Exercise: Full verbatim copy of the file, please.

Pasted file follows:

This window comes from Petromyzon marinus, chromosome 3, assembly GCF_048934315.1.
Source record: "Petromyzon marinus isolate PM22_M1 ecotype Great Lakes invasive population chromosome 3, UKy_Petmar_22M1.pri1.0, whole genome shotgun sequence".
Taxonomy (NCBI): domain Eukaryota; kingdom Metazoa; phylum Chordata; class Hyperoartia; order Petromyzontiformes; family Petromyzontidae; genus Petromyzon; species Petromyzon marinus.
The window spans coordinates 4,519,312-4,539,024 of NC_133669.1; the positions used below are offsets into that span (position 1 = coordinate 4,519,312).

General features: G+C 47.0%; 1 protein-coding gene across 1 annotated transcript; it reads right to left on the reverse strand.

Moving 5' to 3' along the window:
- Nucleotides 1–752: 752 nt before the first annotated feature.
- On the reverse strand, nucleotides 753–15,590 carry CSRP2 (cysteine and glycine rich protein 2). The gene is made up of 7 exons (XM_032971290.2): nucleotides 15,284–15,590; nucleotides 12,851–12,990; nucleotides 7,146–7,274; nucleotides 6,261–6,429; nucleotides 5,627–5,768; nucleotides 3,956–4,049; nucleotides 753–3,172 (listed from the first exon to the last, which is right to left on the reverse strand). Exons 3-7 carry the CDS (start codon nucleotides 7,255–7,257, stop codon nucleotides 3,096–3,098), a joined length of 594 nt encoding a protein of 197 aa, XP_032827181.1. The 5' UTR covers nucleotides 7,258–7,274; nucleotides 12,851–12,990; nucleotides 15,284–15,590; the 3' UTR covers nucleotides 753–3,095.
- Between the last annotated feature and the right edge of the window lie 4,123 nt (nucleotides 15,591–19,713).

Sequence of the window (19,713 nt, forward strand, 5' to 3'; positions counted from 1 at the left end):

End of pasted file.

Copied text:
This window comes from Petromyzon marinus, chromosome 3, assembly GCF_048934315.1.
Source record: "Petromyzon marinus isolate PM22_M1 ecotype Great Lakes invasive population chromosome 3, UKy_Petmar_22M1.pri1.0, whole genome shotgun sequence".
Taxonomy (NCBI): domain Eukaryota; kingdom Metazoa; phylum Chordata; class Hyperoartia; order Petromyzontiformes; family Petromyzontidae; genus Petromyzon; species Petromyzon marinus.
The window spans coordinates 4,519,312-4,539,024 of NC_133669.1; the positions used below are offsets into that span (position 1 = coordinate 4,519,312).

General features: G+C 47.0%; 1 protein-coding gene across 1 annotated transcript; it reads right to left on the reverse strand.

Moving 5' to 3' along the window:
- Nucleotides 1–752: 752 nt before the first annotated feature.
- On the reverse strand, nucleotides 753–15,590 carry CSRP2 (cysteine and glycine rich protein 2). The gene is made up of 7 exons (XM_032971290.2): nucleotides 15,284–15,590; nucleotides 12,851–12,990; nucleotides 7,146–7,274; nucleotides 6,261–6,429; nucleotides 5,627–5,768; nucleotides 3,956–4,049; nucleotides 753–3,172 (listed from the first exon to the last, which is right to left on the reverse strand). Exons 3-7 carry the CDS (start codon nucleotides 7,255–7,257, stop codon nucleotides 3,096–3,098), a joined length of 594 nt encoding a protein of 197 aa, XP_032827181.1. The 5' UTR covers nucleotides 7,258–7,274; nucleotides 12,851–12,990; nucleotides 15,284–15,590; the 3' UTR covers nucleotides 753–3,095.
- Between the last annotated feature and the right edge of the window lie 4,123 nt (nucleotides 15,591–19,713).

Sequence of the window (19,713 nt, forward strand, 5' to 3'; positions counted from 1 at the left end):